By lap 7, Verstappen had passed Alonso and was looking for Russell. And within one lap, he out-accelerated the Mercedes-AMG on the straight to take third place. Leclerc, however, did not make the same sort of progress up the field and his pit-stop had dropped him back to 16th.

The tyres were degrading faster than expected and Pirelli had been predicting a 2-satop strategy for the race. Sainz came in on lap 12, which gave Perez the lead and Verstappen just a second behind. Russell seemed to have dropped back a bit but still had a reasonable gap from Alonso.

When Sainz rejoined the race with medium tyres, he slotted into sixth, behind McLaren’s Daniel Ricciardo. His team mate had reached ninth now and though he had taken on fresh tyres 10 laps earlier, the degradation would bring him in again at some point.

Lap 13 saw Verstappen easily pass Perez to take the lead. Behind the two Red Bulls was Russell and then Aston Martin’s Sebastian Vettel, followed by Sainz. Alonso had pitted and was trying his best to move back up from the 11th place he rejoined the race in.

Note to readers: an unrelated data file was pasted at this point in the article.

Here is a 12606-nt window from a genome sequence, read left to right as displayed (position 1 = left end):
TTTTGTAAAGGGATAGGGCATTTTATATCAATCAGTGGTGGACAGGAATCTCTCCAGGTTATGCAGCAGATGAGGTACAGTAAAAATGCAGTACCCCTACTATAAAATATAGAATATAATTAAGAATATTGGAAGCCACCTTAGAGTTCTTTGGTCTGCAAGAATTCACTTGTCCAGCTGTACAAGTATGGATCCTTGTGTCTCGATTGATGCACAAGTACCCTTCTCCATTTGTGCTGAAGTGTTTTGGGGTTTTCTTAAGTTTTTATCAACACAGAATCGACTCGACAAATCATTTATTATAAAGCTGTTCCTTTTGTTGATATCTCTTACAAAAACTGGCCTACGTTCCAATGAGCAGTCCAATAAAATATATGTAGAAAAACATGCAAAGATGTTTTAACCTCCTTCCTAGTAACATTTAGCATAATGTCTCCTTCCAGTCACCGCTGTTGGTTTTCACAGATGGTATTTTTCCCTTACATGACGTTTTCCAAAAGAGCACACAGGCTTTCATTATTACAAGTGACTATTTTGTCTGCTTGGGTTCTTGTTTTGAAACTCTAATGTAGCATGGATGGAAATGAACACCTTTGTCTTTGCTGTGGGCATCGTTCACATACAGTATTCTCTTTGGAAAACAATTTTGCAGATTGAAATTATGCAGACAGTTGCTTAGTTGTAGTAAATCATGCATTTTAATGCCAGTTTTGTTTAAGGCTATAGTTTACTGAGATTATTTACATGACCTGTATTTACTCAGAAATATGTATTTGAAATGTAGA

Perez went in on lap 15 and when he rejoined, he was behind Sainz and more importantly, ahead of Leclerc. The Ferrari driver made a move to get past but Perez held his place going through a turn. A lap later, Verstappen was in the pits to get medium tyres. He rejoined in second, ahead of Perez but 4 seconds behind Sainz who had inherited the lead.

Lap 18 saw the Dutchman capture the lead as DRS propelled him past approaching Turn 5. Behind him, Sainz would be fighting to keep his place while Perez was snapping at him. Russell was too far back with a 7-second gap but there were still 26 long laps left. Leclerc too was 7 seconds behind him, and Alonso also had the same gap to the Ferrari.

At the halfway point in the race, Verstappen was in the lead with a 7-second gap to his team mate. Sainz was third and 10 seconds behind the leader while Russell was maintaining his fourth position without worrying too much about Leclerc who was fifth and 11 seconds behind.